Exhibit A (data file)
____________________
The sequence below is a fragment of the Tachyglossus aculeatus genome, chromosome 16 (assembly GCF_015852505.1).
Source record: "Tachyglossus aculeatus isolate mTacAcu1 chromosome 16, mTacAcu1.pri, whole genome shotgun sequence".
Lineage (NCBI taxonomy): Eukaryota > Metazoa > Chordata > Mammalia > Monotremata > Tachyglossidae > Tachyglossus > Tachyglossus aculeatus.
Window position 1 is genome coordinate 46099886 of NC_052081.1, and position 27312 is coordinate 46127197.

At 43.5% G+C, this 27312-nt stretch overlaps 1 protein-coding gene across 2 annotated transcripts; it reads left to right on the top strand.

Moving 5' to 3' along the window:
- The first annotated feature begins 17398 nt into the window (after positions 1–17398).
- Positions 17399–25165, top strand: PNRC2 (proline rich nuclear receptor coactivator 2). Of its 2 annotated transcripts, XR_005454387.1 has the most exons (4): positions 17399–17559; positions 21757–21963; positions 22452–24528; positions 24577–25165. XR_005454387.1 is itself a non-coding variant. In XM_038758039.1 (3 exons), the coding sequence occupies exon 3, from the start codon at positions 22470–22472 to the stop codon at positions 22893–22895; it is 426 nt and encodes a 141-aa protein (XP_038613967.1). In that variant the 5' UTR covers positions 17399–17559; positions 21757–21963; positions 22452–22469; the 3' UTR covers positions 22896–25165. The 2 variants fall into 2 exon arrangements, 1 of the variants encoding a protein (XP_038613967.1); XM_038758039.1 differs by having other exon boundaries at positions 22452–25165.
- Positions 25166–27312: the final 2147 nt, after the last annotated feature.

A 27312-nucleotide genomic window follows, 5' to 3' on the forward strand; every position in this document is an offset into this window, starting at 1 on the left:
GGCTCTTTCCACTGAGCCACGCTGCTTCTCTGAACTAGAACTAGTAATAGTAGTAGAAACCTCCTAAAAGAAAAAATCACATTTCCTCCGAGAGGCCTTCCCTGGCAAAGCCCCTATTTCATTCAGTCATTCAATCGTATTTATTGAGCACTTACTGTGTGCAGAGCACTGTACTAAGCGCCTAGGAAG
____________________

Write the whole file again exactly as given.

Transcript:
The sequence below is a fragment of the Tachyglossus aculeatus genome, chromosome 16 (assembly GCF_015852505.1).
Source record: "Tachyglossus aculeatus isolate mTacAcu1 chromosome 16, mTacAcu1.pri, whole genome shotgun sequence".
Lineage (NCBI taxonomy): Eukaryota > Metazoa > Chordata > Mammalia > Monotremata > Tachyglossidae > Tachyglossus > Tachyglossus aculeatus.
Window position 1 is genome coordinate 46099886 of NC_052081.1, and position 27312 is coordinate 46127197.

At 43.5% G+C, this 27312-nt stretch overlaps 1 protein-coding gene across 2 annotated transcripts; it reads left to right on the top strand.

Moving 5' to 3' along the window:
- The first annotated feature begins 17398 nt into the window (after positions 1–17398).
- Positions 17399–25165, top strand: PNRC2 (proline rich nuclear receptor coactivator 2). Of its 2 annotated transcripts, XR_005454387.1 has the most exons (4): positions 17399–17559; positions 21757–21963; positions 22452–24528; positions 24577–25165. XR_005454387.1 is itself a non-coding variant. In XM_038758039.1 (3 exons), the coding sequence occupies exon 3, from the start codon at positions 22470–22472 to the stop codon at positions 22893–22895; it is 426 nt and encodes a 141-aa protein (XP_038613967.1). In that variant the 5' UTR covers positions 17399–17559; positions 21757–21963; positions 22452–22469; the 3' UTR covers positions 22896–25165. The 2 variants fall into 2 exon arrangements, 1 of the variants encoding a protein (XP_038613967.1); XM_038758039.1 differs by having other exon boundaries at positions 22452–25165.
- Positions 25166–27312: the final 2147 nt, after the last annotated feature.

A 27312-nucleotide genomic window follows, 5' to 3' on the forward strand; every position in this document is an offset into this window, starting at 1 on the left:
GGCTCTTTCCACTGAGCCACGCTGCTTCTCTGAACTAGAACTAGTAATAGTAGTAGAAACCTCCTAAAAGAAAAAATCACATTTCCTCCGAGAGGCCTTCCCTGGCAAAGCCCCTATTTCATTCAGTCATTCAATCGTATTTATTGAGCACTTACTGTGTGCAGAGCACTGTACTAAGCGCCTAGGAAG